A Study on the Agreement of Body Temperatures Measured by Infrared Cameras and Oral Thermometry

Scott Adams, Tracey Bucknall, Abbas Kouzani

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Received date: 8th December 2020

Background: The COVID-19 pandemic has led to the rapid adoption and rollout of thermal camera-based Infrared Thermography (IRT) systems for fever detection. These systems use facial infrared emissions to detect individuals exhibiting an elevated core-body temperature, which is present in many symptomatic presentations of Severe Acute Respiratory Syndrome Coronavirus 2 (SARS-CoV-2). Despite the rollout of these systems, there is little independent research supporting their efficacy. The primary objective of this study was to assess the precision and accuracy of IRT screening solutions in a real-world scenario. Methods and Findings: A single-centre, observational study investigated the agreement of three IRT systems compared to digital oral thermometer measurements of body temperature. Over five days, 107 measurements were taken from individuals wearing facial masks. During each entry, two measurements of the subject’s body temperature were made from each system to allow for the evaluation of the measurement precision, followed by an oral thermometer measurement. Each participant also answered a short demographic survey. This study found that the precision of the IRT systems was wider than 0.3 °C claimed accuracy of two of the systems. This study also found that the IRT measurements were only weakly correlated to those of the oral temperature. Additionally, it was found that demographic characteristics (age, gender, skin colour, mask-type) impacted the measurement error. Conclusions: This study indicates that using IRT systems in front-line scenarios poses a potential risk, where a lack of measurement accuracy could possibly allow febrile individuals to pass through undetected. Further research is required into methods which could increase accuracy and improve the techniques viability.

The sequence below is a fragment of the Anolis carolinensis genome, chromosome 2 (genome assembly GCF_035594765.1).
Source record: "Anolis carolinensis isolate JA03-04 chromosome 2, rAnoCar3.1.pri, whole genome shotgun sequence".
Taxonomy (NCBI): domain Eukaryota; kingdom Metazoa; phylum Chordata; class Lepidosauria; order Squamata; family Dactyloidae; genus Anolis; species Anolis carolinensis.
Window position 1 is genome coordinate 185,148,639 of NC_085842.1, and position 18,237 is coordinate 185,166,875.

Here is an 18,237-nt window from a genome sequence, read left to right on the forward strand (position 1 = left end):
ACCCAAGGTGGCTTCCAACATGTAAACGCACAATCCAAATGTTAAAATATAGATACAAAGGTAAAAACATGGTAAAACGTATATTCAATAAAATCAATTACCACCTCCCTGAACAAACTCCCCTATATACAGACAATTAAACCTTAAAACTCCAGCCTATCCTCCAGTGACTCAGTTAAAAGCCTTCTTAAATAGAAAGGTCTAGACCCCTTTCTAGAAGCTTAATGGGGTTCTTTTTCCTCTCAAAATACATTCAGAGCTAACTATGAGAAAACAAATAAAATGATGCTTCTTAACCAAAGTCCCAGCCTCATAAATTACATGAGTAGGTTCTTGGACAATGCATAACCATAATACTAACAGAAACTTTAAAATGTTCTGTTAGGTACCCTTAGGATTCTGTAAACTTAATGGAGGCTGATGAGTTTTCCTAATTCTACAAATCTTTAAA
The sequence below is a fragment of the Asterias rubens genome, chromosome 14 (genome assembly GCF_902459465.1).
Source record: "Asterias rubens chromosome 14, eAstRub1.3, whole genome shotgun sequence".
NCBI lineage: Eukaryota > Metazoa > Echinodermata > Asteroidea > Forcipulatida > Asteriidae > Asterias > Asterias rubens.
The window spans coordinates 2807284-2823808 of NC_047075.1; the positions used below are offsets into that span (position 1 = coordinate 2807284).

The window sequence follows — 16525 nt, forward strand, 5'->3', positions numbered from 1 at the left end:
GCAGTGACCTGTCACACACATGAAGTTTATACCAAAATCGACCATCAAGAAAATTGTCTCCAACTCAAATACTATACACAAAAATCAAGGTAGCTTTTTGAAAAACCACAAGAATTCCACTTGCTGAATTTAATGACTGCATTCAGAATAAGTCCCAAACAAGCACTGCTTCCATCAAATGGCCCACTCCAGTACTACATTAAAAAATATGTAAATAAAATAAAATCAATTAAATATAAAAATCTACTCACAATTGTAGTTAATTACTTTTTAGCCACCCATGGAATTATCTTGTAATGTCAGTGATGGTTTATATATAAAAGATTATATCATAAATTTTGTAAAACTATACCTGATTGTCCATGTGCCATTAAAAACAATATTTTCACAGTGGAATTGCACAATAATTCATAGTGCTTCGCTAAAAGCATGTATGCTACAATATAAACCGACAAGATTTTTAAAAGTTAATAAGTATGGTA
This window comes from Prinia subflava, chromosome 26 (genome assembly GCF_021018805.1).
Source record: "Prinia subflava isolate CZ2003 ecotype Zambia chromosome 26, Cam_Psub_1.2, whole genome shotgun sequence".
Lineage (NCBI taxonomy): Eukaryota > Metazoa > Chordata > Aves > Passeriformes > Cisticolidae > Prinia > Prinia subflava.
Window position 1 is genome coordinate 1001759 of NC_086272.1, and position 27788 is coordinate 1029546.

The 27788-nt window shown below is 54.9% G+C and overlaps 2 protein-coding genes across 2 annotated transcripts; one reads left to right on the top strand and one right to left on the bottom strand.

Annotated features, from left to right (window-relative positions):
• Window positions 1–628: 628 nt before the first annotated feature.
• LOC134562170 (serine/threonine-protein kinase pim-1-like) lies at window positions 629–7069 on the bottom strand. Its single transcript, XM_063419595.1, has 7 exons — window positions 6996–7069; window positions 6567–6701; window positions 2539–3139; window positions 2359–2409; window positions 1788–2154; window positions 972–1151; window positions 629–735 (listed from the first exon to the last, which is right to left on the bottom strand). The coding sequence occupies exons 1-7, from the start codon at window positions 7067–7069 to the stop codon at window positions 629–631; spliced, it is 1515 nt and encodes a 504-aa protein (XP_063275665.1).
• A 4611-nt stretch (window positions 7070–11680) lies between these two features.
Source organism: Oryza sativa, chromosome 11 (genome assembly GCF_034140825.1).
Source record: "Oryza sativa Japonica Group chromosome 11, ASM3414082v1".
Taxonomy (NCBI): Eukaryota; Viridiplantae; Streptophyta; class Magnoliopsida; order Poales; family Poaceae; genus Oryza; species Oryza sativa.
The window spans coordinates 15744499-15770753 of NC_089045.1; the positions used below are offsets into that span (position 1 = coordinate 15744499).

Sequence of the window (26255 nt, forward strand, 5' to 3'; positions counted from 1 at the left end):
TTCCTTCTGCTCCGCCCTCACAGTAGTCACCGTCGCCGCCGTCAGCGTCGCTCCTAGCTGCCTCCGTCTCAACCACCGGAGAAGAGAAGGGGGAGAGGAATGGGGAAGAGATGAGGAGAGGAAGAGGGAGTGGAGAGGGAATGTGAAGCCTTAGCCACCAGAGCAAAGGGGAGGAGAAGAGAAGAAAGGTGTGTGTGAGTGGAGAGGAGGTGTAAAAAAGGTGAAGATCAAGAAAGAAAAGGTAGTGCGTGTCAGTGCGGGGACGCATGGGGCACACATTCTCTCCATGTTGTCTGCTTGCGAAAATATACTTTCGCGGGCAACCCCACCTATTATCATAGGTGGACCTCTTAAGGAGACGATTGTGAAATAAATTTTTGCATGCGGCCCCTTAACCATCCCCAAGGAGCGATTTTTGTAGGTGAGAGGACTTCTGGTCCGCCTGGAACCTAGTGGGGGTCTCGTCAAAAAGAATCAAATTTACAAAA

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This is an abstract of a preprint hosted on a preprint server, which is currently undergoing peer review at Scientific Reports. The findings have yet to be thoroughly evaluated, nor has a decision on ultimate publication been made. Therefore, the results reported should not be considered conclusive, and these findings should not be used to inform clinical practice, or public health policy, or be promoted as verified information.

Scientific Reports

Nature Research, Springer Nature